Create an Account
Heat transfer through building facades can occur by any combinations of conduction, convection, and/or radiation. Conductive heat transfer depends on materials’ thermal conductivity (λ) and thickness (d), which influence building envelope’s thermal resistance (R-value). The most common approach for calculating R-value of building facades is based on the additive method, where material components of the facade in sectional view, their relative thickness and thermal conductivity are considered. However, in order to account for thermal bridging caused by framing, area-weighted approach should be used to determine more accurate R-value. This approach also considers plan view of building facade, and the properties of framing components. The main objective of this research was to investigate the effects of facades’ thermal resistance (additive vs. area-weighted R-values) on buildings’ energy performance. Research methods included data collection, modeling, simulations and comparative analysis of results. An existing Campus Recreation Building on UMASS Amherst campus was used as a case study building. First, the original construction documentation was reviewed to create a 3D model in Revit. Facade material components and specifications were used to determine properties of the opaque facade system, consisting of brick cavity wall with steel stud framing. R-values for this facade system were calculated using additive and area-weighted methods. Then, a building energy analysis simulation program Green Building Studio was used to calculate annual and monthly energy consumption for the case study building, where one energy model was created to analyze the impacts of two different R-values on the overall energy consumption of this building. Other inputs, such as building geometry, occupancy schedules, glazing materials, etc. were identical in both simulation scenarios. Energy modeling results were compared to actual energy consumption data, collected over a period of one year. Simulation results showed that energy consumption, cost, energy usage intensity, carbon emission, and heating loads were higher with area-weighted method, and lower with additive approach.
Heat transfer through buildings’ facades significantly impacts buildings’ thermal performance, their energy consumption, energy costs, and carbon emissions. Therefore, it is essential to provide an appropriate level of insulation, thus
Heat transfer mechanisms include conduction, convection, and radiation. In conduction, heat travels through solid materials. In convection, heat circulates within the building through liquids and gases, and in radiation, heat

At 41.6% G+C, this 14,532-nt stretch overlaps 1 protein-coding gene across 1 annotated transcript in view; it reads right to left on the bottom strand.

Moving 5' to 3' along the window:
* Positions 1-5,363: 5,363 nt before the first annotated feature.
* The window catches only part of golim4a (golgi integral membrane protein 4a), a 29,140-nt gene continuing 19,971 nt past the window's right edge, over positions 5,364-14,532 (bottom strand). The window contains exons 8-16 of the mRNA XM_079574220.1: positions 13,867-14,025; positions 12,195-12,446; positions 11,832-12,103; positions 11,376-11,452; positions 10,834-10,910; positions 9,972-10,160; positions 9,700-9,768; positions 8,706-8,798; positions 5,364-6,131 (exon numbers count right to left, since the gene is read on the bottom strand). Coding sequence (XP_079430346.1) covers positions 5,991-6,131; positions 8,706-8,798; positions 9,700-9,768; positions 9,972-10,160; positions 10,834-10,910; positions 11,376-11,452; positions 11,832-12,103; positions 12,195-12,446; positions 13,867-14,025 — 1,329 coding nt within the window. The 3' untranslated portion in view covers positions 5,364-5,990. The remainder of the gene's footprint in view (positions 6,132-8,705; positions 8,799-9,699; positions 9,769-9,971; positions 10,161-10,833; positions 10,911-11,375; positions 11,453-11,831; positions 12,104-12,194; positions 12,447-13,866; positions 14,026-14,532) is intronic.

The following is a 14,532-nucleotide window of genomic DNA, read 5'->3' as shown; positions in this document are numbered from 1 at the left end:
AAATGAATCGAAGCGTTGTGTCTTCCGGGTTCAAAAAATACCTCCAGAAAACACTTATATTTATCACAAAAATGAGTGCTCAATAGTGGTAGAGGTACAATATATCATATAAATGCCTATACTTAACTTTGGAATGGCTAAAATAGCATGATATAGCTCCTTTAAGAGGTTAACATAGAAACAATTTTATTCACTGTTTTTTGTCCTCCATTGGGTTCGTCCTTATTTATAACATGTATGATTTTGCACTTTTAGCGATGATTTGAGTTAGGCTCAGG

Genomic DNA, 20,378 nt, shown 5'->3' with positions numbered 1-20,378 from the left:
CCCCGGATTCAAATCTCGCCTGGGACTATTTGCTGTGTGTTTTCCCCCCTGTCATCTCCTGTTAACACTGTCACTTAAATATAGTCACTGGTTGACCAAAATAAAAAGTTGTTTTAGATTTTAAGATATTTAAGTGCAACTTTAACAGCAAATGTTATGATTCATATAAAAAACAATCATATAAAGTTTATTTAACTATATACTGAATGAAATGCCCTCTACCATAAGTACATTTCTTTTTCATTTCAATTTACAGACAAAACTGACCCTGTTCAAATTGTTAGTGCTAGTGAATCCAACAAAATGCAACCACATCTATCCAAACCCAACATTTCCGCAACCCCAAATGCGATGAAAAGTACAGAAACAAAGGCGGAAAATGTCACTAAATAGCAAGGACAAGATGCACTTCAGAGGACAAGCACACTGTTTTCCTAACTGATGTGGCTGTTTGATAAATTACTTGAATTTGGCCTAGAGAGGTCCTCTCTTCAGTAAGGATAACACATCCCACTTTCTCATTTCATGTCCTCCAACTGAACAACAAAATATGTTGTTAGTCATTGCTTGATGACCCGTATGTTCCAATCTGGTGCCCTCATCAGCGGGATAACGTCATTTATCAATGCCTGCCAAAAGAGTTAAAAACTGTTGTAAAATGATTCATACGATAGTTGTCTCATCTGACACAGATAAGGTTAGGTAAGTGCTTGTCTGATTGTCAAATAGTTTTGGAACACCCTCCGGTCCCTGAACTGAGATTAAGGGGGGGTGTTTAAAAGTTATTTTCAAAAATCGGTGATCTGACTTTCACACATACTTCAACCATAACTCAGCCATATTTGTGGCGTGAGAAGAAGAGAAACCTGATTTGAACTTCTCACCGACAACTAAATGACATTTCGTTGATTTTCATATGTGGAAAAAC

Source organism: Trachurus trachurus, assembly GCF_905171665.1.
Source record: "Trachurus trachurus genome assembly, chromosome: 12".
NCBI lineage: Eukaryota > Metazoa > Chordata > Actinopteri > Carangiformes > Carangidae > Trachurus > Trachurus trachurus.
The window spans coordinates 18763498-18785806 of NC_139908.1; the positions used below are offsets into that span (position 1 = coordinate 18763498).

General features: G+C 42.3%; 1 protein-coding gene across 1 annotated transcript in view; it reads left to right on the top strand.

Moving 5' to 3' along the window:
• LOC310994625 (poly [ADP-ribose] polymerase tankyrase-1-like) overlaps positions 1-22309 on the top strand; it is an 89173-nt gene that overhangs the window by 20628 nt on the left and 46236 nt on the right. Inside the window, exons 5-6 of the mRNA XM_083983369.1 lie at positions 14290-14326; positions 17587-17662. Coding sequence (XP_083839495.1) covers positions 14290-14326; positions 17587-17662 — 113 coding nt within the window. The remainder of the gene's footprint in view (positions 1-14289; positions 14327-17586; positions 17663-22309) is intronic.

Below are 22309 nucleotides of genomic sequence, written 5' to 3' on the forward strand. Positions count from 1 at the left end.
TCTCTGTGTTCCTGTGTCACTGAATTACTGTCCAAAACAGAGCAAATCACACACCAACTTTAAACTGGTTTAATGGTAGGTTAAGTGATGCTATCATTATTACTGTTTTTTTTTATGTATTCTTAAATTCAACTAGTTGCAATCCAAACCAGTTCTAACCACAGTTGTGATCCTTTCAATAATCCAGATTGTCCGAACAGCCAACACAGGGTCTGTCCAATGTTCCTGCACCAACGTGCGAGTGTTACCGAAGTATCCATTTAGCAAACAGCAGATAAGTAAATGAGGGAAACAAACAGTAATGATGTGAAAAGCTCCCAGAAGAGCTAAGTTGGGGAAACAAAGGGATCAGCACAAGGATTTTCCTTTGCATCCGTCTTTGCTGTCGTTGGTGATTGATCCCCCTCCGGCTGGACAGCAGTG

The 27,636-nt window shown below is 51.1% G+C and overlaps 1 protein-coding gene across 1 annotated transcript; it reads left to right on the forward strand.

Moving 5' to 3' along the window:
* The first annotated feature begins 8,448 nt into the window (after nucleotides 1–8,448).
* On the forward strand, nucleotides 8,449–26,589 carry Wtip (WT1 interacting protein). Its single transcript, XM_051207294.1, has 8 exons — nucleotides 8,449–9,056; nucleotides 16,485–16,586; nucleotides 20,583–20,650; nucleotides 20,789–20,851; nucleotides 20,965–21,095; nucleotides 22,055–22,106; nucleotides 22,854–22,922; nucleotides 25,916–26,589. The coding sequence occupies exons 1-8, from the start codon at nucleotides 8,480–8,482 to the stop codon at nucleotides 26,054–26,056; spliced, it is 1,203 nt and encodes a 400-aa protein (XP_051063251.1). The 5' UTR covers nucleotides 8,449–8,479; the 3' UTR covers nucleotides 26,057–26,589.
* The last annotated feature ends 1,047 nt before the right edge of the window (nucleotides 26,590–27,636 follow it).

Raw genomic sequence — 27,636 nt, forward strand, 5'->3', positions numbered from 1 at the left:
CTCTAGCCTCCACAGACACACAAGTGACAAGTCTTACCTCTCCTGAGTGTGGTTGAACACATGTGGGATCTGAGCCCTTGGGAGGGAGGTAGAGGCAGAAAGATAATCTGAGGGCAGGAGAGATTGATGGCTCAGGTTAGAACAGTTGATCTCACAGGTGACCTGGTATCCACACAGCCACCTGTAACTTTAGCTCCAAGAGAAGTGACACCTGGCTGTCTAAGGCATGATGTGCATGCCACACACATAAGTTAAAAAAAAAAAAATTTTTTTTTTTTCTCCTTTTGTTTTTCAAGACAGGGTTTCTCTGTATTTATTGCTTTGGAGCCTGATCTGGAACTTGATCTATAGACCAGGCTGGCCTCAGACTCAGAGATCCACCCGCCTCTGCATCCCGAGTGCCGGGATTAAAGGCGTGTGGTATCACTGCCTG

The research objectives of this study were to compare area-weighted vs. additive R-values of a facade assembly, and to quantify their effects on various performance aspects of the building. The
Analysis model was extracted as gbXML file from Revit, and uploaded into GBS in order to prepare for the simulation runs. The first simulation design alternative captured monthly and annual
Actual energy consumption data was a representation of energy usage based on weather data specific to only one-year cycle. In contrast, simulation results captured energy consumption based on typical metered
Aksamija, Ajla. 2013. Sustainable Facades: Design Methods for High-Performance Building Envelopes. Hoboken, NJ: John Wiley & Sons, Inc.
ASHRAE. 2013a. ANSI/ASHRAE Standard 62.1 Ventilation for Acceptable Indoor Air Quality. Atlanta: ASHRAE.
ASHRAE. 2013b. ASHRAE Handbook: Fundamentals. Atlanta: ASHRAE.
ASHRAE. 2016. ANSI/ASHRAE Standard 90.1 Energy Standard for Buildings Except Low-Rise Residential Buildings. Atlanta: ASHRAE.
Berggren, Björn, and Maria Wall. 2013. “Calculation of Thermal Bridges in (Nordic) Building Envelopes - Risk of Performance Failure Due to Inconsistent Use of Methodology.” Energy and Buildings 65: 331–39. https://doi.org/10.1016/j.enbuild.2013.06.021.
Farid Mohajer, Mahsa, and Ajla Aksamija. 2019. “Integration of Building Energy Modeling (BEM) and Building Information Modeling (BIM): Workflows and Case Study.” In Building Technology Educators’ Society Conference. Amherst, MA.
Grondzik, Walter T., Alison G. Kwok, Benjamin Stein, and John S. Reynolds. 2015. Mechanical and Electrical Equipment for Buildings. Edited by Eleventh. Hoboken: John Wiley & Sons, Inc.
Hens, Hugo, Arnold Janssens, Wim Depraetere, and Jan Carmeliet. 2007. “Brick Cavity Walls: A Performance Analysis Based on Measurements and Simulations.” Journal of Building Physics 31 (2): 95–124. https://doi.org/10.1177/1744259107082685.
Kotti, Stella, Despoina Teli, and P.A.B. James. 2017. “Quantifying Thermal Bridge Effects and Assessing Retrofit Solutions in a Greek Residential Building.” Procedia Environmental Sciences 38: 306–13. https://doi.org/10.1016/j.proenv.2017.03.084.
Lawton, Mark, Patrick Roppel, David Fookes, Anik Teasdale, and Daniel Schoonhoven. 2010. “Real R-Value of Exterior Insulated Wall Assemblies.” Proceedings of the BEST2 Conference: Building Enclosure Science and Technology, 26.
Parliament, European. 2010. “Directive 2010/31/EU of the European Parliament and of the Council of 19 May 2010 on the Energy Performance of Buildings.” Journal of the European Union, 13–35.
Theodosiou, Theodoros G., and Agis M. Papadopoulos. 2008. “The Impact of Thermal Bridges on the Energy Demand of Buildings with Double Brick Wall Constructions.” Energy and Buildings 40 (11): 2083–89. https://doi.org/10.1016/j.enbuild.2008.06.006.
Theodosiou, Theodoros G., Aikaterini G. Tsikaloudaki, Karolos J. Kontoleon, and Dimitrios K. Bikas. 2015. “Thermal Bridging Analysis on Cladding Systems for Building Facades.” Energy and Buildings 109: 377–84. https://doi.org/10.1016/j.enbuild.2015.10.037.